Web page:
On day 3 it was announced that the impact of the asteroid was now a 100% certain. On day 4 the exact impact zone was then released: An impact was expected within the South-China sea. The impact of an asteroid between 150 and 250 meters (as expected in the scenario) would trigger a large tsunami that would impact all the coasts along this sea, hitting China, Vietnam, the Philippines, Malaysia, Brunei, Taiwan, and Indonesia. In total it would put more than 80 million people at risk. To mitigate the threat there are in total six kinetic impactors underway to push the asteroid out of its course so that it will miss Earth.
A orbit diagram for the PDC2015 impact scenario. (Image credit: IAA; JPL. Note: Hypothetical impact scenario, no real world event.)
Within the discussion among the experts it quickly became clear that there was quite a bit of mistrust among the different country leaders concerning the kinetic impactor missions, and also specifically concerning a possible nuclear blast deflection option! The country leaders and the inhabitants of the countries around the South-China-Sea were worried if the kinetic impactors would actually be effective, and if it would be enough to deflect the asteroid. Also countries were suspicious of each other if any of them were developing nuclear deflection options, as they argued that although such a method could be effective against asteroids, it could also be used as a weapon.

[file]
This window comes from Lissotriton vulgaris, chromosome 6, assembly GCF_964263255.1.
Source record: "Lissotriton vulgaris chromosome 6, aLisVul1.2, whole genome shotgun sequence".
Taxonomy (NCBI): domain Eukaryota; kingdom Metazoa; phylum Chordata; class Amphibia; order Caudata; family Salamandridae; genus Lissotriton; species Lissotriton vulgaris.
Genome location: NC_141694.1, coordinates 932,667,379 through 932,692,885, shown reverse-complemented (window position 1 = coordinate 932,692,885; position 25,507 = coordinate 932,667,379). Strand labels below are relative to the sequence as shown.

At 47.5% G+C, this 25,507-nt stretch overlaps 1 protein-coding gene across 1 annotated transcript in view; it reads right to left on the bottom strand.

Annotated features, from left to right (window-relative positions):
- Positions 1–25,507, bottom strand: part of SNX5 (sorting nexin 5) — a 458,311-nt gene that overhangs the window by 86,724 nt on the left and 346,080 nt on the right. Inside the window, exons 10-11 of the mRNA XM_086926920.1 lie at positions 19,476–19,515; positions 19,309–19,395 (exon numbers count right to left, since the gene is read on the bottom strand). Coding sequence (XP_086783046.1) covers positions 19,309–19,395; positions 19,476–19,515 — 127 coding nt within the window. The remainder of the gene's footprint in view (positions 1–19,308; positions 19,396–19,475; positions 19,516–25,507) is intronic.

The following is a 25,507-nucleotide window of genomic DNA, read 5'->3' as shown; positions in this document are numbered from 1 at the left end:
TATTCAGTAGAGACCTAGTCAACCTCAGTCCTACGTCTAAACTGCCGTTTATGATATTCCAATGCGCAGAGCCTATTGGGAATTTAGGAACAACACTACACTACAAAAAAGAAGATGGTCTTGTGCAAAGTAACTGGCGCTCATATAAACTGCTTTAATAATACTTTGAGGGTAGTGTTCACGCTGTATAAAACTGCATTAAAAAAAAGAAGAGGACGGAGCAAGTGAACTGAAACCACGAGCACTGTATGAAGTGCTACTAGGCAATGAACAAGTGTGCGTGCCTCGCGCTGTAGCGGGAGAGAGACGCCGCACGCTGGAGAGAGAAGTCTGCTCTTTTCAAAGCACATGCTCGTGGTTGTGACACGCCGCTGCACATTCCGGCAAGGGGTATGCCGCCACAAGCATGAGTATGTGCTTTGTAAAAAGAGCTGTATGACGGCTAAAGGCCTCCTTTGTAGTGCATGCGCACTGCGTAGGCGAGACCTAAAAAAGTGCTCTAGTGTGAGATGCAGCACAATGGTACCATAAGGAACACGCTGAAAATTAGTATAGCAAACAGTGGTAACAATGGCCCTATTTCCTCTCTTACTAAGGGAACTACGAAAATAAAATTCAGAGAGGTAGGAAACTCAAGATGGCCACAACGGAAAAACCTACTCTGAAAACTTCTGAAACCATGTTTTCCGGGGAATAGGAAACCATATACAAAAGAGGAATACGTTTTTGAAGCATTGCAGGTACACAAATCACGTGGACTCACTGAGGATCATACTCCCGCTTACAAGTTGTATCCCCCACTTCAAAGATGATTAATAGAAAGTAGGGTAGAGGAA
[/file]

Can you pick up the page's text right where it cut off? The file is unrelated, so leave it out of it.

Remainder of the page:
For the detailed information provided on day 3, see here: http://neo.jpl.nasa.gov/pdc15/day3.html
And for the details of day 4, take a look at http://neo.jpl.nasa.gov/pdc15/day4.html
Day 5: Kinetic impactors not fully effective!
On day 5, the last day of the conference, the speed of the scenario was ramped up, and a total of three “press-releases” were presented to the participants during the day. The first one was already ominous enough: The date is January the 18th, 2021 (1.5 years before impact) and the kinetic impactors only have had partially effect. The asteroid turned out to be a lose rubble pile, and after the second kinetic impactor hit, the object was broken in two big pieces!